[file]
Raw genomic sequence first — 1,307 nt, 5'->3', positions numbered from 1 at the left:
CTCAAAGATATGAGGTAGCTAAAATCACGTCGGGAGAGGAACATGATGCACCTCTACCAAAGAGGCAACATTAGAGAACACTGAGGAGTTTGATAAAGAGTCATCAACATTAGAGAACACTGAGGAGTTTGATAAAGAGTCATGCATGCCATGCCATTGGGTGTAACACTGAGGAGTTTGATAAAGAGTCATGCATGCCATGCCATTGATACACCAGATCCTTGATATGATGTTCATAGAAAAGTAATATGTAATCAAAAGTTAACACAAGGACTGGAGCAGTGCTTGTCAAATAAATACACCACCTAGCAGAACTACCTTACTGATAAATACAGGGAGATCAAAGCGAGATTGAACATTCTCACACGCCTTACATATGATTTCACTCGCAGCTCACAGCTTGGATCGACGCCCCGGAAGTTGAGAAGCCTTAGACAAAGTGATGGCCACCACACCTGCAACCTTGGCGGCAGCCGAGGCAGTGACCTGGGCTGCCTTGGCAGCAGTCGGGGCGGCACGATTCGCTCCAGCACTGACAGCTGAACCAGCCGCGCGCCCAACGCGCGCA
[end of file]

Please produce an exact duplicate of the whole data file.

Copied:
Raw genomic sequence first — 1,307 nt, 5'->3', positions numbered from 1 at the left:
CTCAAAGATATGAGGTAGCTAAAATCACGTCGGGAGAGGAACATGATGCACCTCTACCAAAGAGGCAACATTAGAGAACACTGAGGAGTTTGATAAAGAGTCATCAACATTAGAGAACACTGAGGAGTTTGATAAAGAGTCATGCATGCCATGCCATTGGGTGTAACACTGAGGAGTTTGATAAAGAGTCATGCATGCCATGCCATTGATACACCAGATCCTTGATATGATGTTCATAGAAAAGTAATATGTAATCAAAAGTTAACACAAGGACTGGAGCAGTGCTTGTCAAATAAATACACCACCTAGCAGAACTACCTTACTGATAAATACAGGGAGATCAAAGCGAGATTGAACATTCTCACACGCCTTACATATGATTTCACTCGCAGCTCACAGCTTGGATCGACGCCCCGGAAGTTGAGAAGCCTTAGACAAAGTGATGGCCACCACACCTGCAACCTTGGCGGCAGCCGAGGCAGTGACCTGGGCTGCCTTGGCAGCAGTCGGGGCGGCACGATTCGCTCCAGCACTGACAGCTGAACCAGCCGCGCGCCCAACGCGCGCA